11. hdeck

    hdeck Lifer

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    yes, it supports both. i have one =/
     
  12. MasterHoss

    MasterHoss Platinum Member

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    If you're running WinXP, I'd say something like
    1.) 800MHz processor (doesn't matter which)
    2.) 256MB RAM
    3.) 40GB HD (or something smaller if you can find it)
     
  13. CotswoldCS

    CotswoldCS Senior member

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    Fair point well made Whitedog. Modern hard disks make a huge difference to performance. I have an Athlon XP1600 and rarely notice my CPU load go over 90% in general Word Processing, email, internet, etc. However, I am always waiting for the hard disk to load apps, etc. A large hard disk for office use is not necessary - most (normal) people do not utilise more than 10Gb in Windows 9x and 20Gb in WinXP. A good 7,200rpm drive is well worth paying for.

    Would your average user notice the difference between 256 and 512mb RAM? I doubt it. Most people use programs one at a time and rarely have more than one window open at any one time. In fact some people don't even know that you can run 2 or more apps at once!!!

    Consider a basic P4-1.7Ghz system. That way you can always upgrade to a 2.6-3.0+ when they move from Solitaire to Unreal Tournament 2003 at a later date.



    What's the point of a 3.0Ghz P4 if people just install AOL on it?
     
  14. Dug

    Dug Diamond Member

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    That is so true. You would be amazed at how well an old P2 266 performes with a fast hd.
     
  15. Ben50

    Ben50 Senior member

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    I'm on the internet right now with a celeron 400 on win98. It has 128MB of ram and a 5400rpm hard drive but it still works great for surfing the net. The only real difference is the time it takes to load IE which is still less than 1 second so not that big of deal. You will notice much more difference if you spend money on a faster internet connection because practically anything over 300 Mhz will work fine for the internet if you don't try to overload it with other crap. If you want to use win 2000 or XP you'll need a much faster computer to see the same performance as with win98. Also be sure to get at least 256 MB of ram for windows 2000 or XP.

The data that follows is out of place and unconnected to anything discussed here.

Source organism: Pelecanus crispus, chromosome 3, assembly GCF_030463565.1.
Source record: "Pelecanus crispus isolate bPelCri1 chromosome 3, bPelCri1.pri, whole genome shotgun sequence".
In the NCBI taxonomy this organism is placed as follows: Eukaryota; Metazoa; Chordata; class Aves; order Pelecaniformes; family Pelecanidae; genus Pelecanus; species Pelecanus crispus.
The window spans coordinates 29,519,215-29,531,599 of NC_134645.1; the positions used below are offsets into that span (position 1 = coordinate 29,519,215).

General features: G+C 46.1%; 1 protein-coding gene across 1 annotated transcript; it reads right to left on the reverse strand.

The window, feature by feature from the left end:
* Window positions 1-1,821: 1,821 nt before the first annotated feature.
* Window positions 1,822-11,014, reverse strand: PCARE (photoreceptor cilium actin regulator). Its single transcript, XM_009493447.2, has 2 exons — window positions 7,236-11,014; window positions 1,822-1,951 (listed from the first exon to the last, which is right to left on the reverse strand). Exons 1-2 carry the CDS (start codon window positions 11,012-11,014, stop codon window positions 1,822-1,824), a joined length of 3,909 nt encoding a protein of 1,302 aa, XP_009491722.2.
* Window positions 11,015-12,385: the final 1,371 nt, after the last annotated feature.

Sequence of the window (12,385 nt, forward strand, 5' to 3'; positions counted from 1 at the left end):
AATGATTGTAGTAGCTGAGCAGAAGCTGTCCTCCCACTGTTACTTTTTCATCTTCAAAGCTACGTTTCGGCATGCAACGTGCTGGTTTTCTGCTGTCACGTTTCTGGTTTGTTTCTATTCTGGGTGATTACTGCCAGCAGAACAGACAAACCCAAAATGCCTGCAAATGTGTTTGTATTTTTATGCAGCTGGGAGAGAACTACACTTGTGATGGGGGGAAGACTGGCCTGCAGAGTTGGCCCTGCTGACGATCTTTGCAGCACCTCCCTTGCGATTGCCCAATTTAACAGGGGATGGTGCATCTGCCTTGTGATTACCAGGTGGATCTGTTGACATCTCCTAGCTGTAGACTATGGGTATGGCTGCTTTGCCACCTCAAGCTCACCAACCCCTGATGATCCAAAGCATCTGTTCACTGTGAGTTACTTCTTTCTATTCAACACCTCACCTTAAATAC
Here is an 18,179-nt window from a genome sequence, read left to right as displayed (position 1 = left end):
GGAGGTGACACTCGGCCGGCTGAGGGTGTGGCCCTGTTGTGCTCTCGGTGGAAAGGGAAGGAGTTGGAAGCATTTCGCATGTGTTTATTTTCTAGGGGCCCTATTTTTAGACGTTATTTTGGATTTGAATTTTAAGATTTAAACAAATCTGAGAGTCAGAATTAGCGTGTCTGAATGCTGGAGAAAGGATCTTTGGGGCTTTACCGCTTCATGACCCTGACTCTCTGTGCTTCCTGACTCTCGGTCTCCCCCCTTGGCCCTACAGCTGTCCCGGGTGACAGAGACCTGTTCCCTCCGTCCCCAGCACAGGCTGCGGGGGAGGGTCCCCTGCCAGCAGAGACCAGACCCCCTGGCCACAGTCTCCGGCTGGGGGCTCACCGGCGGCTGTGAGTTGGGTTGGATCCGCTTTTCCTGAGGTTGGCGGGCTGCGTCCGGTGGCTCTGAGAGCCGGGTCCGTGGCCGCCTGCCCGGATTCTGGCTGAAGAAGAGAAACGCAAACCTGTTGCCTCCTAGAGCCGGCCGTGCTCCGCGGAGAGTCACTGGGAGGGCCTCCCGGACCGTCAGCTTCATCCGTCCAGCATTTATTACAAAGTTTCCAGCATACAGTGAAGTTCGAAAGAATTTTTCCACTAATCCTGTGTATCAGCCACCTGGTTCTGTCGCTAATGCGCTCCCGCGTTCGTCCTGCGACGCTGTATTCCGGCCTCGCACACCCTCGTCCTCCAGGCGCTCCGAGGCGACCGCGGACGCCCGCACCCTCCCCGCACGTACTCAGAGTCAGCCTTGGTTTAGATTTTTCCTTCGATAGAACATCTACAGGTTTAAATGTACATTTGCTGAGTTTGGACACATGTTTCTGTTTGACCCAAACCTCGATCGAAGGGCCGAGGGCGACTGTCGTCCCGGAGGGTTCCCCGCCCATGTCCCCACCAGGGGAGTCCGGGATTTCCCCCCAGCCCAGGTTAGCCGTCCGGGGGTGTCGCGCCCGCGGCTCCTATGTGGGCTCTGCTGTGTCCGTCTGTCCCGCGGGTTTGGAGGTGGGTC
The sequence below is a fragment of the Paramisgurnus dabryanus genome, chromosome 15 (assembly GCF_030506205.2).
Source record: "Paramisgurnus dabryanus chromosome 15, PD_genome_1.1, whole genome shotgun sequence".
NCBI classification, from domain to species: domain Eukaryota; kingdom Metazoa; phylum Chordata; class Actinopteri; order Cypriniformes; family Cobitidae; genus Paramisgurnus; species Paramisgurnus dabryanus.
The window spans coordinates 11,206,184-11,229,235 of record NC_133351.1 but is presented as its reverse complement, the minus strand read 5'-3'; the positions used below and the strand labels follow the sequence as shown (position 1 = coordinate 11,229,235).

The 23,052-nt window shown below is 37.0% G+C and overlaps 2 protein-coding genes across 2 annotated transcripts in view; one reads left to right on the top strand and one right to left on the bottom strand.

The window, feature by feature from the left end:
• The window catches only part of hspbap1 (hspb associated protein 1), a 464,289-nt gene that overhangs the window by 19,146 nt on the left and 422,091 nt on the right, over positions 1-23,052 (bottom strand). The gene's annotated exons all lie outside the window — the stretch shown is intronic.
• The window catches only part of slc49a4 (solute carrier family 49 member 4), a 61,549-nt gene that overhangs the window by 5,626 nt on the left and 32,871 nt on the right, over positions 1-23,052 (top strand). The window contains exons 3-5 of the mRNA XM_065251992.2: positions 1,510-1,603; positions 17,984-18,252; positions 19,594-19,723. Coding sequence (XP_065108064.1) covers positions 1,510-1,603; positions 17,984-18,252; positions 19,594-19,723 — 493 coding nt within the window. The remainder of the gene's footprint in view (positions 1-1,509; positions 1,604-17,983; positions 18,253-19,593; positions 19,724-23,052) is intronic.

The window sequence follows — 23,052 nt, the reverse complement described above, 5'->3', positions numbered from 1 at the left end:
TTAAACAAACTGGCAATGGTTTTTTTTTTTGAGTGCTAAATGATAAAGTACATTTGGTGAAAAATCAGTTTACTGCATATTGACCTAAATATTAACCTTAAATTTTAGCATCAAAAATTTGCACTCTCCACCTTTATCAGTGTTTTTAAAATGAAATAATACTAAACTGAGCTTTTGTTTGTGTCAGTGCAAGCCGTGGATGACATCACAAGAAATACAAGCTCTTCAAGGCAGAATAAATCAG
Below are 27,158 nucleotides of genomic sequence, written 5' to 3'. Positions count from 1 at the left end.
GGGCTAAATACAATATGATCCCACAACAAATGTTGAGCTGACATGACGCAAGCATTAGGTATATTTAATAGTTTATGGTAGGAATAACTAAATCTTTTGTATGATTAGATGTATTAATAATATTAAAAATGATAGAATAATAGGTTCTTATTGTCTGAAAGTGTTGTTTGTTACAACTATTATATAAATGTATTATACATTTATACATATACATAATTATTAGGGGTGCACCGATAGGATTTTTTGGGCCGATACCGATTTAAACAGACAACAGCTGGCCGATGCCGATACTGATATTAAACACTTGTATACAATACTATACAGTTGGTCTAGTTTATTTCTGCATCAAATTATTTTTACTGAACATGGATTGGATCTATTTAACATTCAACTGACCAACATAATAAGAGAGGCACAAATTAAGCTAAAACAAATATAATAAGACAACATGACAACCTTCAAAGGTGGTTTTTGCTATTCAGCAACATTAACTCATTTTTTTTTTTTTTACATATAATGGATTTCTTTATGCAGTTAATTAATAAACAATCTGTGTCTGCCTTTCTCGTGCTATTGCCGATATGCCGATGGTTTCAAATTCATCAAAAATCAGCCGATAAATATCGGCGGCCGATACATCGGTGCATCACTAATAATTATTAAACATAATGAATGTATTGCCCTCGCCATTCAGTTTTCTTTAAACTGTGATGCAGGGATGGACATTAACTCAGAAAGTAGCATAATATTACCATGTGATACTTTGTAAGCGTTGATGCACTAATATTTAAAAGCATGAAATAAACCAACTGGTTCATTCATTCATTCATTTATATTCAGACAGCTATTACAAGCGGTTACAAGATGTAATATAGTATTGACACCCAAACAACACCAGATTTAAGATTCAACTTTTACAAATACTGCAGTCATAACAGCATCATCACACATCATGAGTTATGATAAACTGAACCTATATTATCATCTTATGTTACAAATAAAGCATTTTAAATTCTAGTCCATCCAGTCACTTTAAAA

16. jrichrds

    jrichrds Platinum Member

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    Let's say your parents are light computer users who do the typical Internet and Office things, along with occassional image editing. They're on a 500Mhz Celeron with already plenty of RAM and a fast 7200rpm hard drive. You're lazy like me and the only upgrade you're willing to do is to swap in a faster 900Mhz retail-boxed Celeron. Is it worth doing, or would they not even know I swapped the CPU unless I told them?
     
  17. CotswoldCS

    CotswoldCS Senior member

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    Jrichrds

    I don't expect they'd even notice. Instead clean up the system startup items (MSCONFIG), remove temporary files, scandisk and defrag and they'll think you've upgraded them to a 2.6Ghz P4!!! Add a few points to 3DMark and they probably won't care but make Windows load in less than a minute and they'll love you forever, and buy you a new car (possibly).
     
  18. arcenite

    arcenite Lifer

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    my system is fine for typical use >:|
     
  19. Bovinicus

    Bovinicus Diamond Member